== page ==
Science fiction, of course, is the master teacher of the perils of following new technologies wherever they lead. The drug soma, of Aldous Huxley’s Brave New World, made people happy whether or not they wanted to be. Because humans are entitled to their emotions and feelings, employers instead emphasize performance on tasks that comprise a job. If you do your job well, while miserable or supremely happy, who cares?
Performance metrics, however, seem like fair game to employers. If they find an enhancer that endows their workers with an advantage, can’t they mandate its use, provided the enhancer is lawful?
I think we are the verge of entering this brave new world of work, where enhancers are essentially mandatory. And not only in polities where individual rights are weak or non-existent. The potential benefits are too great to ignore. Engineers of the future, I humbly submit, will face wicked choices over whether to bio-digitally enhance at work or not.
To highlight the challenge, here’s a simple thought-experiment: You and I work as product architects for Corporation-of-Tomorrow. Our managers announce that everyone on our team will begin taking a daily pill to increase our concentration. The pill is legal, has no apparent side effects, and costs nothing to employees. Corporation-of-Tomorrow even declares that taking pill is voluntary. You can opt out. But the company also makes clear that the stakes are high: their products, on which lives depend, must be highly reliable, as perfect as humans can make them, and the daily pill is now viewed by management as an obligation, part of the company’s commitment to excellence and the public good.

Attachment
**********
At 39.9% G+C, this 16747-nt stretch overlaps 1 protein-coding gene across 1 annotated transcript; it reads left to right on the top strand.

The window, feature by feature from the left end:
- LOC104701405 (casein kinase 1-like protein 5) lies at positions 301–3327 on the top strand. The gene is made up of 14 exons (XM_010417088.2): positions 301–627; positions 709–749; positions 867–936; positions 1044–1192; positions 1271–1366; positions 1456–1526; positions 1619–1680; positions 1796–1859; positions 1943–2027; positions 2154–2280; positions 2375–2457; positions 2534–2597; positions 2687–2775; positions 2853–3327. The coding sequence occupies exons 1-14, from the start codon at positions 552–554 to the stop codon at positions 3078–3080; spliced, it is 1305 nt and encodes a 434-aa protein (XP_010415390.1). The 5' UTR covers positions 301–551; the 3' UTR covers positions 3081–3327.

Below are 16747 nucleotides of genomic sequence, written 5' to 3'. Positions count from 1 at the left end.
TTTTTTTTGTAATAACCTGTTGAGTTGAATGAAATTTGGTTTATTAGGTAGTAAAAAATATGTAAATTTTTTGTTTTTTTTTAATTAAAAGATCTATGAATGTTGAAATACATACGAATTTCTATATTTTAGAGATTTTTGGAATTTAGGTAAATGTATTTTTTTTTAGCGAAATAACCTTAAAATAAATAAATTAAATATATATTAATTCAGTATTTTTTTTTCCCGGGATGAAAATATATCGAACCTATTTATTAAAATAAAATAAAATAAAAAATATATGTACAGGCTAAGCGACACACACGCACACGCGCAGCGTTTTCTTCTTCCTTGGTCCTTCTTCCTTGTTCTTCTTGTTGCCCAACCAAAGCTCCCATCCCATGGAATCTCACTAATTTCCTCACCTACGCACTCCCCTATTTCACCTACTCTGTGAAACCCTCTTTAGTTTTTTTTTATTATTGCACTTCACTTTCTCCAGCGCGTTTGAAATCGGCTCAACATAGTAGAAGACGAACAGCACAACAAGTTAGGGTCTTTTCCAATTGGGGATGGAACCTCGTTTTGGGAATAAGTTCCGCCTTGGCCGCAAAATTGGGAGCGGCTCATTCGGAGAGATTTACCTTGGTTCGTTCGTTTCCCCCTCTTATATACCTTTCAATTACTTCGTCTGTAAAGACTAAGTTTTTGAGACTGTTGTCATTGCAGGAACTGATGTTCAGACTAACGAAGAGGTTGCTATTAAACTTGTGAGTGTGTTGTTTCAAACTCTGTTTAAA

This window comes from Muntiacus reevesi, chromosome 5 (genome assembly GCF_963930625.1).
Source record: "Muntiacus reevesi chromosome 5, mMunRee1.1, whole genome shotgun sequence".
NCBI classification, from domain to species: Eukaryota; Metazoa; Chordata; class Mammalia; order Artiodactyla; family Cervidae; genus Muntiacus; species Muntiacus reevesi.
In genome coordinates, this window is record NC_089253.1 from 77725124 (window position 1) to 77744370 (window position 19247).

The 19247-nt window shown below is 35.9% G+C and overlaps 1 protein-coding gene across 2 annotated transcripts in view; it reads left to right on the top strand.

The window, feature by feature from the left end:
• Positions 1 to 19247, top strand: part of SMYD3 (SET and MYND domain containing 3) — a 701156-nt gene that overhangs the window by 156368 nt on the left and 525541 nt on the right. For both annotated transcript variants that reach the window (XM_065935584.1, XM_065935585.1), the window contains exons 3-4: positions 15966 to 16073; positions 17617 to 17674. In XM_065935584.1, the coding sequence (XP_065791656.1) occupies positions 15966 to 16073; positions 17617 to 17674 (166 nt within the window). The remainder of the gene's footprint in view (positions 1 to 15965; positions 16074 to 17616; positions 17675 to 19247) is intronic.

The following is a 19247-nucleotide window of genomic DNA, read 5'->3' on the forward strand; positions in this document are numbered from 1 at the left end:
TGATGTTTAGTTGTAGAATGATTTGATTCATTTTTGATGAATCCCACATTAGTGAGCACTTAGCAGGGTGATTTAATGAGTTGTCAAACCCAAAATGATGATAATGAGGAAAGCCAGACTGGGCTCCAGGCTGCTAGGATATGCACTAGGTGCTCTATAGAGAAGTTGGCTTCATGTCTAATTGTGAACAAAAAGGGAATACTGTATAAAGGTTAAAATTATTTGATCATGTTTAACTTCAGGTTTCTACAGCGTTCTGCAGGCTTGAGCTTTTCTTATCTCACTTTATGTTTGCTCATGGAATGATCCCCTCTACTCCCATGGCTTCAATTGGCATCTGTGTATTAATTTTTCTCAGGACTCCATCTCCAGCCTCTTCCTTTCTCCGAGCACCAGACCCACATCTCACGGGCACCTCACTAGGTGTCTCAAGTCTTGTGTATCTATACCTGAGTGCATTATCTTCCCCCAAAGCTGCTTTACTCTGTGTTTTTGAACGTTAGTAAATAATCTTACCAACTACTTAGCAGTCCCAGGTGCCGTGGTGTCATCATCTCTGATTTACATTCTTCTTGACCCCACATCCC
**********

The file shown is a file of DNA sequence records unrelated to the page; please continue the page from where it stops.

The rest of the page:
Persuaded, you decide to take the pill daily (and be observed doing so by your smart phone). I say no. After six months, your work steadily improves. Mine does not.
I am fired.
The potential for employer-mandated enhancers should force us to reflect deeply about the importance of work, the relative value of enhancers, and illusion of choice. How might engineers respond in ways other than individually?
Collective responses would seem appealing. Engineers might band together and ask their employers to craft better policies. Or they might appeal to government to limit the power of employers to cajole, pressure or compel an employee to use bio-chemical or digital means to perform better on the job. Government could then create rules of the road for cognitive-enhancers on the job.